This scheme is supposed to market the 6 meeting rooms in the Welsh Millennium Centre. The suggestion we got so far are reward points, Skype conferencing, marketing via tourist information websites and vending machine. The project ran for five months from October 2012 to March 2013. Generally our group met once a week to had a reflection on what we had done the week before and plan what to do for the coming week.
I have given what I have to this project, but it is undeniable that without the help of some organisations and individuals. I would like to express my thanks to all of them.
Also I take this chance to express the thankfulness deeply to Caroline Ritchie, her guidance and support is significantly important, especially when we were in depression.
Also I would like to thank Janet Cleveland. She helped us by providing the data we needed for research and showing us around to know the basic information of the Centre.
Also I would like to thank Karen Thorne for the help on the knowledge of vending machine.
Also I would like to thank Dean for taken two interviews to give information of food and beverage in the Centre.
Lastly, I thank my colleagues and friends for the co-operation and communication.
Mullins, personal working role leadership In business, a leadership style called "transformational leadership" is often the most effective approach to use. Transformational leaders have integrity, they inspire people with a shared vision of the future, they set clear goals and motivate people towards them, they manage delivery, and they communicate well with their teams. (You can find out more about transformational leadership at the end of this article.)
1. Transactional Leadership
This leadership style starts with the idea that team members agree to obey their leader when they accept a job. The "transaction" usually involves the organization paying team members in return for their effort and compliance. The leader has a right to "punish" team members if their work doesn't meet an appropriate standard.
Although this might sound controlling and paternalistic, transactional leadership offers some benefits. For one, this leadership style clarifies everyone's roles and responsibilities. Another benefit is that, because transactional leadership judges team members on performance, people who are ambitious or who are motivated by external rewards – including compensation – often thrive.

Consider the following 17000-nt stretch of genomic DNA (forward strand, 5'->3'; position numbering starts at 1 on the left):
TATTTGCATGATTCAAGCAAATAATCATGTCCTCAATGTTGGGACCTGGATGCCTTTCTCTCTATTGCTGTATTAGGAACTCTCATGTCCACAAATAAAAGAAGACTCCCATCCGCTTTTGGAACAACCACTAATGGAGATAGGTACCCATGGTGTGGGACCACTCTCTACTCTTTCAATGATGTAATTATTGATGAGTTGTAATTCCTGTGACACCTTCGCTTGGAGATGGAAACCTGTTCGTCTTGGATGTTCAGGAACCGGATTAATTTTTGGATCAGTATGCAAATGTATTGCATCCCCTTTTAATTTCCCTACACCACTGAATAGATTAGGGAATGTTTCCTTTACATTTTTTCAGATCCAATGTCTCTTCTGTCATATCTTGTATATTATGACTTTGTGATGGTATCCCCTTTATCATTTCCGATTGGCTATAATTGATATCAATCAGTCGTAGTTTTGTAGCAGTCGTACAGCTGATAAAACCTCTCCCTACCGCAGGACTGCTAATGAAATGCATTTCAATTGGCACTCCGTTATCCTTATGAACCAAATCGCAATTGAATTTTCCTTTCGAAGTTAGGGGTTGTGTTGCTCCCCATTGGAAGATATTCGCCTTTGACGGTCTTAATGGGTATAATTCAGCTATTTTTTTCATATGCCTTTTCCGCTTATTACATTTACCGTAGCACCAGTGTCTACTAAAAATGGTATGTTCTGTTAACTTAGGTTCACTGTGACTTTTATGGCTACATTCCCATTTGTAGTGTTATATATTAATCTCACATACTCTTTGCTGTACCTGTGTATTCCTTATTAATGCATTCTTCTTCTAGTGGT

The downside of this leadership style is that team members can do little to improve their job satisfaction. It can feel stifling, and it can lead to high staff turnover.
Transactional leadership is really a type of management, not a true leadership style, because the focus is on short-term tasks. It has serious limitations for knowledge-based or creative work. However, it can be effective in other situations.
2. Autocratic Leadership
Autocratic leadership is an extreme form of transactional leadership, where leaders have complete power over their people. Staff and team members have little opportunity to make suggestions, even if these would be in the team's or the organization's best interest.
The benefit of autocratic leadership is that it's incredibly efficient. Decisions are made quickly, and work gets done.
The downside is that most people resent being treated this way. Therefore, autocratic leadership often leads to high levels of absenteeism and high staff turnover. However, the style can be effective for some routine and unskilled jobs: in these situations, the advantages of control may outweigh the disadvantages.
Autocratic leadership is often best used in crises, when decisions must be made quickly and without dissent. For instance, the military often uses an autocratic leadership style; top commanders are responsible for quickly making complex decisions, which allows troops to focus their attention and energy on performing their allotted tasks and missions.
3. Bureaucratic Leadership